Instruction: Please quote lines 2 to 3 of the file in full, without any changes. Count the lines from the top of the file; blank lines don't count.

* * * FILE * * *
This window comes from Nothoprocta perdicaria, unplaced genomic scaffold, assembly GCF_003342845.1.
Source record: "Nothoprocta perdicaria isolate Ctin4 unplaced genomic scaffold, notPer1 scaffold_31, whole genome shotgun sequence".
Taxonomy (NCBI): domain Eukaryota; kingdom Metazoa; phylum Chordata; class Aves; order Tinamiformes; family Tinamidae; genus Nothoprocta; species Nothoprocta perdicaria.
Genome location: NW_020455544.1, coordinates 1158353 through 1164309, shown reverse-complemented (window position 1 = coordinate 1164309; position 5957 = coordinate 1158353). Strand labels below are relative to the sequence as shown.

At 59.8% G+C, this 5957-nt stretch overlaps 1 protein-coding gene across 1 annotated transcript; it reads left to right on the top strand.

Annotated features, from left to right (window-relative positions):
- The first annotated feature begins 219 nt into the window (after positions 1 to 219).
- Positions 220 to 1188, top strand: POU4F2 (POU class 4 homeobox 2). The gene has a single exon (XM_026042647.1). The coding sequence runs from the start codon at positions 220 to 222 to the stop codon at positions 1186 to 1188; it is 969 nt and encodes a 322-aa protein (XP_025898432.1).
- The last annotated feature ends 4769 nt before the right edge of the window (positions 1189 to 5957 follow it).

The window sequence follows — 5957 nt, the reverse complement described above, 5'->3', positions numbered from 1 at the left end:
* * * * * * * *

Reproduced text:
Source record: "Nothoprocta perdicaria isolate Ctin4 unplaced genomic scaffold, notPer1 scaffold_31, whole genome shotgun sequence".
Taxonomy (NCBI): domain Eukaryota; kingdom Metazoa; phylum Chordata; class Aves; order Tinamiformes; family Tinamidae; genus Nothoprocta; species Nothoprocta perdicaria.